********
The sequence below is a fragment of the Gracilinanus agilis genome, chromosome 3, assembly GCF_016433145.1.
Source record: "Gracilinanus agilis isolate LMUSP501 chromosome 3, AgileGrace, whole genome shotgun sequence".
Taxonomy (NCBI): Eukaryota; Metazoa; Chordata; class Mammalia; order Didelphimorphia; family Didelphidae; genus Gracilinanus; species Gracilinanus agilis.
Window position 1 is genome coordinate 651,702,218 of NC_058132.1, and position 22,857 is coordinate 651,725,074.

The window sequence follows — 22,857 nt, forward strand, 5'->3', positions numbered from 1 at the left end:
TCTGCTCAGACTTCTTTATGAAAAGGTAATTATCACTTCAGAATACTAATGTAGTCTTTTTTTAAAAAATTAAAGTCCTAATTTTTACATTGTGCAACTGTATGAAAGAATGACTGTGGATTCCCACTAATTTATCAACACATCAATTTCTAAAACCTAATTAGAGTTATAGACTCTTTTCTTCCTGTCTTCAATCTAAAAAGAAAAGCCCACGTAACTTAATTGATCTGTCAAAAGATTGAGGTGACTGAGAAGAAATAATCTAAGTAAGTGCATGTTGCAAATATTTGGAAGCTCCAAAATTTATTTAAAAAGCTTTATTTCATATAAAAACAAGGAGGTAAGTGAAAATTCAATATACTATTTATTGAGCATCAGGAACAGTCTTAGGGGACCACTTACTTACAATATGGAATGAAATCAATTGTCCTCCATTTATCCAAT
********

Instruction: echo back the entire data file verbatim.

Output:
The sequence below is a fragment of the Gracilinanus agilis genome, chromosome 3, assembly GCF_016433145.1.
Source record: "Gracilinanus agilis isolate LMUSP501 chromosome 3, AgileGrace, whole genome shotgun sequence".
Taxonomy (NCBI): Eukaryota; Metazoa; Chordata; class Mammalia; order Didelphimorphia; family Didelphidae; genus Gracilinanus; species Gracilinanus agilis.
Window position 1 is genome coordinate 651,702,218 of NC_058132.1, and position 22,857 is coordinate 651,725,074.

The window sequence follows — 22,857 nt, forward strand, 5'->3', positions numbered from 1 at the left end:
TCTGCTCAGACTTCTTTATGAAAAGGTAATTATCACTTCAGAATACTAATGTAGTCTTTTTTTAAAAAATTAAAGTCCTAATTTTTACATTGTGCAACTGTATGAAAGAATGACTGTGGATTCCCACTAATTTATCAACACATCAATTTCTAAAACCTAATTAGAGTTATAGACTCTTTTCTTCCTGTCTTCAATCTAAAAAGAAAAGCCCACGTAACTTAATTGATCTGTCAAAAGATTGAGGTGACTGAGAAGAAATAATCTAAGTAAGTGCATGTTGCAAATATTTGGAAGCTCCAAAATTTATTTAAAAAGCTTTATTTCATATAAAAACAAGGAGGTAAGTGAAAATTCAATATACTATTTATTGAGCATCAGGAACAGTCTTAGGGGACCACTTACTTACAATATGGAATGAAATCAATTGTCCTCCATTTATCCAAT